Looking for an Answer Man

In another time, answers seemed ascendant, or at least, you knew how and where to find them.  Knowing your way around a good library was helpful. Sometimes it was as simple as asking dad. Our culture was built around a functional model that’s now nostalgic at best. Now if a youth in school suggested that his information source was good ole’ dad, he’d probably be suspended for some violation or another. Now, it’s all about Google.

Those of us of a particular vintage remember The Shell Answer Man and the series of commercials that Shell Oil ran during the 1960s into the early 1990s. Again, a time not that long ago (when viewing history’s arc) where assurance, rather than uncertainty was trumpeted. Perhaps Americans were simply less skeptical than they are at the moment.

Nicholas Carr linked to one of the more interesting blog posts I’ve read in quite some time, over at his own Rough Type blog. The post he recommended was written by Will Davies at the British think tank, the Political Economy Research Centre’s (PERC) blog. Davies (in the most provocative piece I’ve read on Brexit) touched on (in point #4) how we’re now relying on data, rather than facts. This reinforces my own point about difficulty in finding answers. It’s also why polling prior to the Brexit vote was flawed and why our own political polling is meaningless. We’ll just have to wait ‘til November to see how everything shakes out. Kind of eliminates the need to follow the news media closely, doesn’t it?

I’ve been reading Neil Postman’s Technopoly: The Surrender of Culture to Technology. He concludes the book with a chapter called, “The Loving Resistance Fighter.” I thought it was an apt ending to what I consider a classic work on how not to be duped by the techno-utopian crowd. Postman, writing 25 year prior to Davies, delineates that our flood of data has made us all reliant on priesthood of experts, bureaucrats, and social scientists to explain what it all means. Their answers often come up short.

I’m grateful to Postman (and writers/bloggers like Carr) in that they offer a road map for anyone that prefers answers to questions, or at least appreciates the past and where we’ve come from in framing intelligent questions.

4 thoughts on “Looking for an Answer Man

  1. Another great post.

    I wonder if Postman talks about technology and its role in stunting personal connection and conversation.

    Maybe back in ’92 that was not a point of discussion as it is beginning to be now at least to some of us.

  2. Good morning…I liked today’s post very much. I’ll read the two links (Carr and Davies) this evening for further illumination and then wait to hear Loosehead Prop’s dissertation on Brexit, given that he lived in England for quite some time. I’ve been fascinated by the propaga…er…news about Brexit via reports of the “roiling” markets. Especially when a 250 point “dive” in the market yesterday is a “news alert” at the top of the hour, all because of Brexit. Yet when the markets close “up” 250 points day after day after day after year prior to Brexit, it’s “prosperity” and not a algo-based market manipulation.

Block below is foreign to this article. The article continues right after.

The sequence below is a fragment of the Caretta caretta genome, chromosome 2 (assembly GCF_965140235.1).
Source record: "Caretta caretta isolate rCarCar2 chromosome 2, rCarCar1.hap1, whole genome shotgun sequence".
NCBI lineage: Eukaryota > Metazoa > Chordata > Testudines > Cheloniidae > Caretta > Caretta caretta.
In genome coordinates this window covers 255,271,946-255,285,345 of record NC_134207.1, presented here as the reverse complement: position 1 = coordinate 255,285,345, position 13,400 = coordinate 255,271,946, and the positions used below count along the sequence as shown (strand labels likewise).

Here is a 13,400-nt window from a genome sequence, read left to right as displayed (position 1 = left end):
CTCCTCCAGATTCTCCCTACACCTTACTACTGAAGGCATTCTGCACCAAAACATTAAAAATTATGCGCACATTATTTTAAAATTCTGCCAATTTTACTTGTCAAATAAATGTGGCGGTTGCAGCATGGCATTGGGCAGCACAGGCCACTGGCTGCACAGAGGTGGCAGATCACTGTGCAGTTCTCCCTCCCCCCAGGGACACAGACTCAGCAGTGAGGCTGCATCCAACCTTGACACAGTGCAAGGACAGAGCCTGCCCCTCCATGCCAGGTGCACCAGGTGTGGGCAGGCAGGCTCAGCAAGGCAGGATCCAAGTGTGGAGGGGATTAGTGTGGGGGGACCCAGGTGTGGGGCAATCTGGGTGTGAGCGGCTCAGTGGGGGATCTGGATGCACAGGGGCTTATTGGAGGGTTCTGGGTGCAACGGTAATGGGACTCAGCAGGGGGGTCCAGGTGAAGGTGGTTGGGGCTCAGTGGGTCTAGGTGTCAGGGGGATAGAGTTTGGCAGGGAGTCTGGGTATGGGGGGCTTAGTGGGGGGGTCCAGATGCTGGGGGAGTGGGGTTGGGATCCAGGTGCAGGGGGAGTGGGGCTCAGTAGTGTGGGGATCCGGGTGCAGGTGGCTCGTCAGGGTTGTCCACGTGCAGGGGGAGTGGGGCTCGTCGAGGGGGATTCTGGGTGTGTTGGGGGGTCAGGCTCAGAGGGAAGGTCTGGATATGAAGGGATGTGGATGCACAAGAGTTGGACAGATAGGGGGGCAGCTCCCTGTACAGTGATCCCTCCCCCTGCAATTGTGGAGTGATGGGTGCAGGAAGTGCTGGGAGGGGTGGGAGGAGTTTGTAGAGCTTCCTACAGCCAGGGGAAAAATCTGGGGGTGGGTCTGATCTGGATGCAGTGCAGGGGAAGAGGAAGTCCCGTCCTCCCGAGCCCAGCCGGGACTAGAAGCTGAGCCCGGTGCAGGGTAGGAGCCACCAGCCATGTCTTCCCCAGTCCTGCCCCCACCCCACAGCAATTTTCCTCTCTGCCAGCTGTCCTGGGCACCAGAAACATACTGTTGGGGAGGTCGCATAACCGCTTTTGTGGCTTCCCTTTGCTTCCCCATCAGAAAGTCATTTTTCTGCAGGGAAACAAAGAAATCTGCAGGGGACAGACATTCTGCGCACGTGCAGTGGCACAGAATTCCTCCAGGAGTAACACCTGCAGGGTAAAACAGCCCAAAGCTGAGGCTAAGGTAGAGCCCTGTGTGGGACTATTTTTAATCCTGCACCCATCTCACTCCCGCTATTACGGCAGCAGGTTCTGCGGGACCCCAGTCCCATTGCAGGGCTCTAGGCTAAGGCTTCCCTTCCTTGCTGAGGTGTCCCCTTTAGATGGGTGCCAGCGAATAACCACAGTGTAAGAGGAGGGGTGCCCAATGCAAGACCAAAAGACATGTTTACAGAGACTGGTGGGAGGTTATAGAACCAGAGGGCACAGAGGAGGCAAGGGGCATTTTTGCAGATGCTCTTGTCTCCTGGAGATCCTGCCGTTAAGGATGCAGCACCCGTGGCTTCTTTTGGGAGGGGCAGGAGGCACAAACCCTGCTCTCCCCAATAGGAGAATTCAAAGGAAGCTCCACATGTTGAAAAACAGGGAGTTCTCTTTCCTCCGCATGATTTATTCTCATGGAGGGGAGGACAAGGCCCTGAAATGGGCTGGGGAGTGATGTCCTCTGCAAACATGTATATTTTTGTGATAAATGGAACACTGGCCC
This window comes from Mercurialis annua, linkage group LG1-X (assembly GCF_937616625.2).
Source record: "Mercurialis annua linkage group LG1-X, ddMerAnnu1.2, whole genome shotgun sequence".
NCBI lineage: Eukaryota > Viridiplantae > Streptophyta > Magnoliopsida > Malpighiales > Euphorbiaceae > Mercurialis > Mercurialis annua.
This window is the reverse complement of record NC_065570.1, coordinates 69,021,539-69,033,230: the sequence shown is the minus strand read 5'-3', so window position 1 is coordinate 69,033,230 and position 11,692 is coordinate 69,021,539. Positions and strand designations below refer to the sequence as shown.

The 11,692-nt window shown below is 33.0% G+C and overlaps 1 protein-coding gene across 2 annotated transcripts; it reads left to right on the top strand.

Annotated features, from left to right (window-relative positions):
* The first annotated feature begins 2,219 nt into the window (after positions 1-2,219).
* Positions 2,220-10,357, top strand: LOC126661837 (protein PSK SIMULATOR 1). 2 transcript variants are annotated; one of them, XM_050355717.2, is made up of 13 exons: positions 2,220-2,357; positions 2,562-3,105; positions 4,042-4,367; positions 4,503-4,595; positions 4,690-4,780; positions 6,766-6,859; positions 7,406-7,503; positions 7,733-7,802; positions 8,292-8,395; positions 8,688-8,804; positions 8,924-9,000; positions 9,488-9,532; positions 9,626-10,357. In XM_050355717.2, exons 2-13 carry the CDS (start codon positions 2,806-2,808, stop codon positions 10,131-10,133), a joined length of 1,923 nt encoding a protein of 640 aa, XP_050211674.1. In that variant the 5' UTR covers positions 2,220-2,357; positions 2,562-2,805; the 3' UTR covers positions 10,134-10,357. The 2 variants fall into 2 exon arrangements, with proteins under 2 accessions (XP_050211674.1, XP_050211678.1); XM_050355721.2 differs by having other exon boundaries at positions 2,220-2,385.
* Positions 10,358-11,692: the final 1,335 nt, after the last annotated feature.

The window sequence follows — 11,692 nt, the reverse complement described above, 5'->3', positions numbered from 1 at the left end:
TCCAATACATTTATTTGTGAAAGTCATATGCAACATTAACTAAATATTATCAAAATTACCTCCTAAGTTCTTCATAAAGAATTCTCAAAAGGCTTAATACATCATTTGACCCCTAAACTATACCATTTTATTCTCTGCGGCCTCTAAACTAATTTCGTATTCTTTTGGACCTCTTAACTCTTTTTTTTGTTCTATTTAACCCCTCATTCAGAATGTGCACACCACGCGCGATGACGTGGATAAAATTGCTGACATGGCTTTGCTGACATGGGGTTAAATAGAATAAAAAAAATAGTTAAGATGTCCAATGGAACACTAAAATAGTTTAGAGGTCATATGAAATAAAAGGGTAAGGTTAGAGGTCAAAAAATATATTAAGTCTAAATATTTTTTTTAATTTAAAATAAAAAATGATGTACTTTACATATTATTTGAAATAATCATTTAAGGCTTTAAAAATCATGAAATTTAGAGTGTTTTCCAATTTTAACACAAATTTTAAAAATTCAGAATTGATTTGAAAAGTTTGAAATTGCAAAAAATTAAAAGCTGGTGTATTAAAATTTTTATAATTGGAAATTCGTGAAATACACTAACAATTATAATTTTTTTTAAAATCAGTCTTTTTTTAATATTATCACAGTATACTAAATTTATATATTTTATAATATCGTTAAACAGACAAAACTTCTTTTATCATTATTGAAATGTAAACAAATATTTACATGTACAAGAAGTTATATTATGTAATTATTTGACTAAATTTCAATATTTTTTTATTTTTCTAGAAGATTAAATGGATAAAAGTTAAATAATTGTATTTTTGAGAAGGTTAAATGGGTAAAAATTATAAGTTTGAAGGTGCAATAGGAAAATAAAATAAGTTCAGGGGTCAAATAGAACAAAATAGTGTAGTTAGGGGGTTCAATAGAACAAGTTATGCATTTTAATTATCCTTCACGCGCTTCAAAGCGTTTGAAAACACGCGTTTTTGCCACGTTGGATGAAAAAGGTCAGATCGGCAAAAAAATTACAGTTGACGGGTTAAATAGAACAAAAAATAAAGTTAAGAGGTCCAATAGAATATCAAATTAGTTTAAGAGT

Father knows best. Indeed.

    The JBE’s recommendation that there is no longer any need to follow “news” media is exactly right. Carry on.

  3. @Sally Postman doesn’t delve into technology’s role in “stunting” personal connection. That’s not really his point in Technopoly. He’s touching more on how technology shapes everything in our lives (and I’d include human interaction in that). Sherry Turkle’s latest book does a better job on that front. I offered a synopsis on it back in January.

    @JAB Davies’ post is extraordinary, in my opinion. I need to get back in the habit of visiting Carr’s blog, too.

  4. A dissertation on Brexit? Well, I’d seen the piece by Davies and wanted to send it to you, but hadn’t time for even that. Glad you saw it, then.

    Julie is right to pay no attention to the noise about the markets. They are thoroughly rigged and utterly incapable of doing the one thing they are supposed to do well, which is determine the price of something. I saw my old boss (many steps removed), ADM Stavridis on blahblahblah.news today, pitching that now Great Britain will have a lot more money to put into its defence and NATO. Pitchmen everywhere on this one.

    So are the completely predictable scare stories of how minorities are being beaten, robbed, raped, et ceter et cetera et cetera (shades of the King of Siam). I’ve seen comical images of a Mohammedan walking down a street holding up his UK passport like it was a garlic-enshrined crucifix to ward off vampires. Data? Well, when it comes to crime in the UK the data is entirely made up. Entirely. Don’t believe a bit of it. When the protected Muslim class kidnapped a teenage UK girl, it was her father the police arrested for disturbing the peace when he tried to rescue her. Brexit don’t fix everything.

    I’m still stunned that the vote count wasn’t rigged.

    Dreher mentioned the article in one of his posts, noted that a friend in Appalachia says, in accordance with Davies, that a) no one has any hope left, and b) they’re all voting Trump. That may be the immediate takeaway of Davies analysis.

    Or to remind you of Jimmy the K’s mantra, politicians are no longer in control. Events are now in control. We delayed the bullet in the 1980s when Alaskan and North Sea oil came online, but now they’re played out and no new oil field looks to be coming to the rescue.

    Events, not politicians, are now in control. Ignore the news and make controlling your own life (without electricity, gasoline, sewers, supermarkets) the focus.

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